Crisis at the Christmas Cookie Exchange

MjAxMi1kODFkYTU5MTRkNThlZTVm_50c4e6977d8afOne of my favorite things about the holidays is baking. It gives me an excuse to feast on cookie dough. Yeah, I know you’re not supposed to because of the whole “raw egg can kill you” thing, but God bless Betty Crocker if that’s what sends me to the great beyond so be it. I’m one of those people who thinks that sometimes the dough if better than the finished product. I have a theory, well more of an ongoing research project, that the prettier the cookie the worse it tastes.

Take the elaborately decorated sugar cookie – not so yummy. The first clue the cookie is going to be all for show is that you can actually tell what it is. Of course, you know it’s a cookie, but I mean you can tell it’s Rudolph or Santa’s sleigh because the frosting doesn’t overwhelm the shape. This is a warning. It means the frosting is not buttercream. It’s the demon spawn of buttercream . . . royal icing.

Royal icing in the cookie world is like a beauty contestant  – all style no substance. And by substance I mean no rich, buttery, melt in your mouth, goodness. Do you know what’s in royal icing? Things like water and meringue powder. Does that say delicious to you? Of course it doesn’t, but people use it because it does nifty things like “harden”, maintains a “high gloss” and works like “cement.” Based on those descriptions you might as well spray your cookies with Extra Hold Aqua Net. I’m sure the taste would be about the same.

This is why I’m pro the less attractive sugar cookie or the cookie that would win Miss Congeniality (robust personality, but not that cute) in the baked goods beauty pageant. Because a cookie that has you wondering if it’s supposed to be shaped like a Christmas stocking or a vacuum cleaner usually means it’s got a delicious, overlay and overload of  buttercream frosting. That said, do not make the mistake, like I did, of taking Miss Congeniality cookies to a cookie exchange. Your feelings could get hurt.

What’s up with these cookie exchanges? I swear it’s like sorority rush or the NFL draft (which having been in a sorority and having watched the NFL draft I’m here to tell you both of these institutions have way more in common than you would think). You go into the party with your platters of cookies and then people select, maybe bid, on the ones they want to take home. Well, my Miss Congeniality cookie was the lonely girl sitting solo in the middle school cafeteria. There wasn’t one taker.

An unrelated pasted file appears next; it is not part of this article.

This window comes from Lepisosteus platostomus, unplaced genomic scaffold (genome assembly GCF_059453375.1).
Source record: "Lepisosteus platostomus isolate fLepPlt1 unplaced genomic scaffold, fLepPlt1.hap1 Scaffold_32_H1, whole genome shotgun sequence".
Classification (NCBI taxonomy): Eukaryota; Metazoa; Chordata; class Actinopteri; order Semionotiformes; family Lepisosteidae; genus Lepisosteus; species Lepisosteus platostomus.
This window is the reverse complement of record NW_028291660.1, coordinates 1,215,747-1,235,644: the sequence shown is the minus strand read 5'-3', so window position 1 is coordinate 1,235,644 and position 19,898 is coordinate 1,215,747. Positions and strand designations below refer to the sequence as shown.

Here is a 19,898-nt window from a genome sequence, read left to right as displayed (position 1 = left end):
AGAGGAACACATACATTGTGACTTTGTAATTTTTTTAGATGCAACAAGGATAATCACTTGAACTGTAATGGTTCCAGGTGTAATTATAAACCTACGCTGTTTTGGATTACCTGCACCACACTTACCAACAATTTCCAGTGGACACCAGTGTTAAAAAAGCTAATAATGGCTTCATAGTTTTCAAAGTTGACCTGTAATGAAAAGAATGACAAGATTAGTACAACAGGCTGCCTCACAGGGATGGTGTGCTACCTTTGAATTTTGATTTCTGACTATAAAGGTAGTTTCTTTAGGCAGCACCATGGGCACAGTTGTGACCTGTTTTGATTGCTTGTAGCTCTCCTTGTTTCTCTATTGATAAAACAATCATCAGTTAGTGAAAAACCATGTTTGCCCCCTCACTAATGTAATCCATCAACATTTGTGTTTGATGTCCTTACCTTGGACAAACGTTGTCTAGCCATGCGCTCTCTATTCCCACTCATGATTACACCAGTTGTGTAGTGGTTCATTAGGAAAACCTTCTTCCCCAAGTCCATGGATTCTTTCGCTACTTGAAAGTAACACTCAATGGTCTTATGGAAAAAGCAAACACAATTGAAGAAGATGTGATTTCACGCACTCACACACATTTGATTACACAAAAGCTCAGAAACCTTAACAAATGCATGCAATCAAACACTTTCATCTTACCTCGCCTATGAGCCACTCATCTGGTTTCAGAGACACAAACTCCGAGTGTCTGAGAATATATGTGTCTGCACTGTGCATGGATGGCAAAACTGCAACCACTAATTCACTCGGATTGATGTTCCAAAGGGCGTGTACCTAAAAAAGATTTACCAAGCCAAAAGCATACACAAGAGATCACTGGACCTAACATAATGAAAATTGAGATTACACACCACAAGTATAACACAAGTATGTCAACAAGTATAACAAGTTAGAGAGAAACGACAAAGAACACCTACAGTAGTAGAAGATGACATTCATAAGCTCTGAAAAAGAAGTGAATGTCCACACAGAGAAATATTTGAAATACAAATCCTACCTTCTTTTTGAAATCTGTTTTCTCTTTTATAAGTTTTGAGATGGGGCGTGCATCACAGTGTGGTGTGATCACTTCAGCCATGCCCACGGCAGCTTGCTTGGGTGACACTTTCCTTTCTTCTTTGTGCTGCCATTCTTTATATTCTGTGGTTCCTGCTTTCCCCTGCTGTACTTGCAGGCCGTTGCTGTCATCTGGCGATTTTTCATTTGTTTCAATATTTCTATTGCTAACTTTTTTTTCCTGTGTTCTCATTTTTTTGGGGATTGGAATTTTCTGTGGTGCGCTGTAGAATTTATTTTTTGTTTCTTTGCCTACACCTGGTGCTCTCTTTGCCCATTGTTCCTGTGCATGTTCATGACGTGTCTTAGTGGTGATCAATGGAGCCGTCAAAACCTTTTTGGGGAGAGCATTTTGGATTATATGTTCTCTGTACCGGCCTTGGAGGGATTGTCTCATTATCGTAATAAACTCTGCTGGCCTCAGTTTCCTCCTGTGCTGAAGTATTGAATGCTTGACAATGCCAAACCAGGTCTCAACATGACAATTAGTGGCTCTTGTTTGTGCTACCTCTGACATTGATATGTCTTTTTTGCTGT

The real taste bud taser was that a woman who brought multi colored “cookie presents” was acting like she had just won Top Chef and guests were oohing and ahhing over her treats. How many Mistletoe Mojitos had these women consumed? Couldn’t they tell these squares were made out of Fruity Pebbles cereal and melted marshmallows? It was just a jacked up Rice Krispy Treat. Sure, Mrs. Top Chef had decorated each square to look like a present with a fondant bow, but that still didn’t excuse her hubris. She kept talking about the “flavor profile” of her cookies. Really? Fruity Pebbles cereal has a flavor profile? What is it red dye and palm oil?

This is when I kind of panicked. I felt sorry for my cookies and I wanted them to find a good home. So, I thought WWPDD (What Would the Pillsbury Doughboy Do)? I tell you what he would do. It would be not let a mighty fine sugar cookie made with the finest of ingredients get bested by freaking Fruity Pebbles. So, I went for the soft spot of any cookie exchange – caloric content.

The cookie exchange is quite the dichotomy. You have a bunch of women wearing Spanx, who work out twice a day and have either just finished a juice cleanse or are about to start one surrounded by their mortal enemies – carbohydrates and sucrose. So, I shared that my cookies were more energy bars than desserts. (People will eat an energy bar that has as many calories as a Snicker as long as they think it’s full of “good carbs.”) Then I backed up that claim with more fabrications. I might have casually mentioned that protein powder was mixed in with the flour and that a flax and sesame seed oil reduction replaced most of the butter.

Before you could say Merry Christmas women were putting down those Fruity Pebbles squares and going for my Miss Congenialities. Was it wrong of me to lie? Of course, but it’s the holidays and my gift to everyone was guilt free eating. Sorry, but I can’t feel bad about that – ever.

 

 

 

8 thoughts on “Crisis at the Christmas Cookie Exchange

  1. Cookiemama48 says:

    Love cookie dough! I did actually get food poisoning from it once. It wasn’t pretty. I still eat cookie dough though. Can’t help myself!

  2. Jeanne says:

    I don’t do cookie exchanges anymore because I’m sick of making good cookies and get back chunks of inedible lard. I can’t tell you how many pretty cookies I’ve chucked because people don’t believe in a little salt.

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